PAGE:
2. Reduced mental well‐being is related to more difficulties to adhere to physical distancing measures and less perseverance in doing so.
3. Social support is an important resource for adherence to the keeping 1.5 m physical distance measure.1.
Health action process approach determinants are associated with adherence to physical distancing measures. Future work could therefore design HAPA‐based interventions to support people in adhering to these measures.
36
Meaningful activities in times of Covid-19
Ellen Cruyt, Patricia De Vriendt, Miet De Letter, Peter Vlerick, Kristine Oostra, Robby De Pauw, Patrick Calders, Arnaud Szmalec, Dominique Van de Velde
Ghent University (Department of Rehabilitation Sciences and Department of Work, Organization and Society) and Université catholique de Louvain (Psychological Sciences Research Institute)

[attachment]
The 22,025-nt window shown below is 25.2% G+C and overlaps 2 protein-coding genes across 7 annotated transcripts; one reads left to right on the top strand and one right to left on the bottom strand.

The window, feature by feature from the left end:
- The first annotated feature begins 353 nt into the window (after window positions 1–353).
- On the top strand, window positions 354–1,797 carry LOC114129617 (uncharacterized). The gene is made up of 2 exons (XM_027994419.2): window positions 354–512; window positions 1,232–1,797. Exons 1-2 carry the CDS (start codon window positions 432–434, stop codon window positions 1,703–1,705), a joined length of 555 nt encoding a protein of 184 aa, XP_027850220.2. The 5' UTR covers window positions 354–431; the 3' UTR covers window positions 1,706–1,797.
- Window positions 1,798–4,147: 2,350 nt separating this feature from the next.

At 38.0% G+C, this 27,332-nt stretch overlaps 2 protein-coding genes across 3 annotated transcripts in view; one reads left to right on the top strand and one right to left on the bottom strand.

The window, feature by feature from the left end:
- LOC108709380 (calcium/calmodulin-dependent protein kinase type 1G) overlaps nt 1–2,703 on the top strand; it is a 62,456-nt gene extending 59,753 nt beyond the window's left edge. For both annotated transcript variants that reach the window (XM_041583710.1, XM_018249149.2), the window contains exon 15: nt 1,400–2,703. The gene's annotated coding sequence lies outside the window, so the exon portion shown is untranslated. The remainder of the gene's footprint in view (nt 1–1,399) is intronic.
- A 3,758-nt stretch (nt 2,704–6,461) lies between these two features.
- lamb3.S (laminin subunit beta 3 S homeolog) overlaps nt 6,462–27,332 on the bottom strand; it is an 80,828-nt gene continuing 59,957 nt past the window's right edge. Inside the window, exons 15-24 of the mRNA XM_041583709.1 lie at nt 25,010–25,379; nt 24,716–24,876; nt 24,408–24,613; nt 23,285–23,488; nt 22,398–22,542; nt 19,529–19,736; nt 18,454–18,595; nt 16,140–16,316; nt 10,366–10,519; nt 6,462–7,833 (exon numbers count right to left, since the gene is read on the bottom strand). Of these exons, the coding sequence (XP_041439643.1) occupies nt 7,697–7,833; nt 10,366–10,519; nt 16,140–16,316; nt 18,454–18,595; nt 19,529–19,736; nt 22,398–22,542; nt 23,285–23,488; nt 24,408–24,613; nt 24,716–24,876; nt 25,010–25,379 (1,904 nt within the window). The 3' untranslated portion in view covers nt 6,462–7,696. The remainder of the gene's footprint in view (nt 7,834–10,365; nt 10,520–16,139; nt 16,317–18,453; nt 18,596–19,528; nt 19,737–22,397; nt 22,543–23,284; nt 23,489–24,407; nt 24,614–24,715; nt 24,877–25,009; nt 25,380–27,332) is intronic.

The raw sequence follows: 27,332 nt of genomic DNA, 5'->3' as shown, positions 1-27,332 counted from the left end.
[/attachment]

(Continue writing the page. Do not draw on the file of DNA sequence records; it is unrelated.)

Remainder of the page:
ellen.cruyt@ugent.be
https://www.activiteitencoronacrisis.ugent.be/limesurvey/index.php/345924
surveyGeneral population (adults)Belgium onlyWe aim to understand how the corona restrictions affect the activities that give sense to our daily livesApril - May 2020NoYesSubmitted in BMC public health
Performing meaningful activities during lockdown, is associated with mental health in Belgian adults.
Insights from this study can be taken into account during future lockdown measures in case of pandemics.
37
e-Health tools: opportunities and obstacles for implementation in clinical psychology
Geert CrombezGHPlab members, Tom Van Daele,...ghplab@ugent.beshowed the highest support for retributive measures, indicating that people might blame foreigners for spreading the virus rather than fellow nationals that disobey hygiene standards and social distancing.
38
Impact of lockdown on sleep, cognitive fatigue and memoryChristina Schmidt, Fabienne Collette, Sylvie Willems, & Christine Bastin